Yesterday at the pool, I worked hard to convince Mary that her flotation device really would keep her afloat without holding on to me or the side of the pool. I finally resorted to deceptive tactics and would move close enough to the side of the pool to convince her to jump in and then would quickly back up so that she landed in the water and not on me. Then I faced her to the side of the pool and had her reach and kick to get there, first from one arm’s reach away and then gradually to 4 or 5 feet away. Once she got it, she no longer needed me and would jump and swim all on her own.
She was so happy with herself, that she shouted, “I am AMAZING!”
In typical preschooler fashion, Mary asked for a drink and then insisted, “I DO IT! I DO IT!”
I assisted, but let her do it. As she screwed on the lid to her cup, she muttered, “How come I always have to do everything?”
I have found the Velveteen Rabbit. He lives in my neighborhood and yard. So far, he has stayed in the front and eaten the grass. Katie wanted to feed him a carrot, but I was afraid he would then sniff out the ones growing in the backyard. This bunny is obviously not a native to the wilderness, but he has obviously been living outdoors for some time. I’m not sure if he was lost or abandoned.
Mary wants to adopt him. Of course.
“But Greta would bark at him,” she said as she cried her crocodile tears.
Possibly Greta would eat the bunny. I’m not sure, though. The dog’s hunting instincts are pretty strong when there is a cat or a squirrel around. With Velvet, though, she just shows curiosity.
|Eating a leaf in the neighbor’s flower garden.|
Yes, I’ve named the rabbit. And we can keep it as a pet as long as it stays outside, in the front, and we don’t feed it.
She is a funny, funny girl 🙂
Mary is funny. She's going to be an, um, interesting teen!
We had a rabbit and they poop a lot. Just tell Mary she would have to shovel the poop every day. Yes, shovel.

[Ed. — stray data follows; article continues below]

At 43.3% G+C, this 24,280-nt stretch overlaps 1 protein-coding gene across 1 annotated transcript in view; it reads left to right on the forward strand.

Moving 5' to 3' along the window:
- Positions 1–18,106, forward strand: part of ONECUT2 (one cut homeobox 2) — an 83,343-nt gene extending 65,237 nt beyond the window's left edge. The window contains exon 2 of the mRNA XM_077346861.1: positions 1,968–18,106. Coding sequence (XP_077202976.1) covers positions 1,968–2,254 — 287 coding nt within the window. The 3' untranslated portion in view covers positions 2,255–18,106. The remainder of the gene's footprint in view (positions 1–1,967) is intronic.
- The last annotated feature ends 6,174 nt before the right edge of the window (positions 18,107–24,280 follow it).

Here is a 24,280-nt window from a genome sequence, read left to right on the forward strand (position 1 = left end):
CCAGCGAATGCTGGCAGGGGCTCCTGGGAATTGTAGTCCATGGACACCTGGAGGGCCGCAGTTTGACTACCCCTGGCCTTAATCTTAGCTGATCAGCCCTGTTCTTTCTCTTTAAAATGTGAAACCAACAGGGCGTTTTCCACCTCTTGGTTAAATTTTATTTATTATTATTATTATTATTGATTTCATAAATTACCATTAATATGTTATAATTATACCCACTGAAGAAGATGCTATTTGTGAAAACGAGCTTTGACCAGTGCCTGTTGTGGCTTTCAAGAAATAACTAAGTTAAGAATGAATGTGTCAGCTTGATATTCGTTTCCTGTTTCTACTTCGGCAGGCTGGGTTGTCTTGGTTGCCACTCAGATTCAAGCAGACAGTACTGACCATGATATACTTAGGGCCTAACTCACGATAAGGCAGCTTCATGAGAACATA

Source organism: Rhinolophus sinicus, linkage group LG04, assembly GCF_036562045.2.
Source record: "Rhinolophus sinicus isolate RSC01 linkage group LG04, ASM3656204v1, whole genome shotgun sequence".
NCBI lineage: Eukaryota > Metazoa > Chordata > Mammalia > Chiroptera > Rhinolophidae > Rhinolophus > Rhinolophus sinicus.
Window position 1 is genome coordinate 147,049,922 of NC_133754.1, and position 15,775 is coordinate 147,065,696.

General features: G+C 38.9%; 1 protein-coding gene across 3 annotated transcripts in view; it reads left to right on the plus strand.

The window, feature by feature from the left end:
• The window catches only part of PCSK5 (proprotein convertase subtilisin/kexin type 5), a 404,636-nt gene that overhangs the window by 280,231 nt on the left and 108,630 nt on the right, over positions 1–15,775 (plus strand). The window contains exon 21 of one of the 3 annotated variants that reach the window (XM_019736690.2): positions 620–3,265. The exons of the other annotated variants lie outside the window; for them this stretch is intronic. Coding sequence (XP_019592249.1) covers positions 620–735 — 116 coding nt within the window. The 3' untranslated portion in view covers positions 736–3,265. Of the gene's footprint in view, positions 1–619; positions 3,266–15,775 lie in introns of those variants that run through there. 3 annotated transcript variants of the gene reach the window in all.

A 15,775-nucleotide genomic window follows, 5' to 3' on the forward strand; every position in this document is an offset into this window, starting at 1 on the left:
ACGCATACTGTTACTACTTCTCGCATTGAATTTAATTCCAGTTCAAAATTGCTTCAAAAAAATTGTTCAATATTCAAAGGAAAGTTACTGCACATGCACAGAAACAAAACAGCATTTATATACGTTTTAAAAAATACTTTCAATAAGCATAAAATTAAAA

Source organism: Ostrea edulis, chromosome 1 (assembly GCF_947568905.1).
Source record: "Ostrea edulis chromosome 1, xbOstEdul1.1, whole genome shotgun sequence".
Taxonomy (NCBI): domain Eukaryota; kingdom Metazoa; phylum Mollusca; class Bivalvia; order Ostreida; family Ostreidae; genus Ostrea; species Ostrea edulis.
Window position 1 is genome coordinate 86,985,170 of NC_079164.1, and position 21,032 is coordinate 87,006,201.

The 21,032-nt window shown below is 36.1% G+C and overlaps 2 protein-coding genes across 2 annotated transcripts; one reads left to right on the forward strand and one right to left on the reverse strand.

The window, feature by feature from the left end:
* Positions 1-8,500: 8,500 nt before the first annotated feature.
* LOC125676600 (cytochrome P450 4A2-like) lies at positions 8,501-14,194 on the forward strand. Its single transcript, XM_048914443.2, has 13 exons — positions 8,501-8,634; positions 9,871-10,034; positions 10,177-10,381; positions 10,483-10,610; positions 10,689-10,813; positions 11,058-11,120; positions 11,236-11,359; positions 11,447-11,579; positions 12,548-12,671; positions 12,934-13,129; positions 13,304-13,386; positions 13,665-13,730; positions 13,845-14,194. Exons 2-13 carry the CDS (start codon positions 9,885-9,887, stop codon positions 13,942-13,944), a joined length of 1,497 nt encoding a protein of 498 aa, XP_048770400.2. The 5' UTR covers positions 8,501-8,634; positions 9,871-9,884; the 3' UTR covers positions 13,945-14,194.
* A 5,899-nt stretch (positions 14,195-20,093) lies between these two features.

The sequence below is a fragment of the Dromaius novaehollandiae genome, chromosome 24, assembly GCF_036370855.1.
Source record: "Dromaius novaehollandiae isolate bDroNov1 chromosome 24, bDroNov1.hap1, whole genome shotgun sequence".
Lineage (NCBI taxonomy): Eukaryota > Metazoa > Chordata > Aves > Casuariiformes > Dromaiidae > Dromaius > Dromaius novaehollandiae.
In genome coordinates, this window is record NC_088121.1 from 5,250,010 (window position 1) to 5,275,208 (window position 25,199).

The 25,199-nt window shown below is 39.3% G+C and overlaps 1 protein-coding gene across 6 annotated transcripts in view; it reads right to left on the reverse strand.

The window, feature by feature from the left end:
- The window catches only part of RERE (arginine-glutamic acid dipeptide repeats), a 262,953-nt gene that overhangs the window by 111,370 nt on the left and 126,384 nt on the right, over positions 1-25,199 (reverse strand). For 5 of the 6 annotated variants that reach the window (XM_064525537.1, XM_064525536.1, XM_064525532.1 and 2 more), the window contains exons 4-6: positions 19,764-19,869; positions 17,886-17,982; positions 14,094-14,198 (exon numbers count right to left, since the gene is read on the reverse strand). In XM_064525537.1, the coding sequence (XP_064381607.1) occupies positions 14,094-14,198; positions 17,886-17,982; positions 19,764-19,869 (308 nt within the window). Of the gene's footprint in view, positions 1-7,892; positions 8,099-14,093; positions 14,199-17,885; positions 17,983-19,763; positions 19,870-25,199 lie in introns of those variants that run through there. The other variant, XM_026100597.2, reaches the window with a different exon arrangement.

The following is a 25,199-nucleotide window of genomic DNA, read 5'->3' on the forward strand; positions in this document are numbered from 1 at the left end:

That's too funny!
Also think your comment, “…we can keep it as a pet as long as it stays outside, in the front, and we don't feed it.” is great too.
Its kind of amazing that that bunny is doing ok in the “wild.” Usually domestic bunnies don't do so well. If you want to get the rabbit away from your place, you might want to check this article out: http://rabbit.org/faq/sections/rescue.html
I'm the proud owner of 4 pet rabbits and I would hate to see one suffer (or any pet).
That's a beautiful rabbit you've got there! Although you don't feed it or let it in, it sounds like you might have started to cause it to become real…;-)
How come I always have to do everything?
The makings of another Little Boo!
Thanks for the chuckle….
My SIL had a bunny escape captivity and would be sighted from time to time in and out of the neighbor's yard…she also had another bunny who was viciously “loved” to death by the family dog. I've had many bunnies and the non-angora ones always take to grazing outside well enough that I'm certain they could have easily slipped off into the wild and not starved to death. They might get eaten, but starve to death, not possible. Rabbit poop is fantastic for the garden! His life in the wild might be short, but he's Living!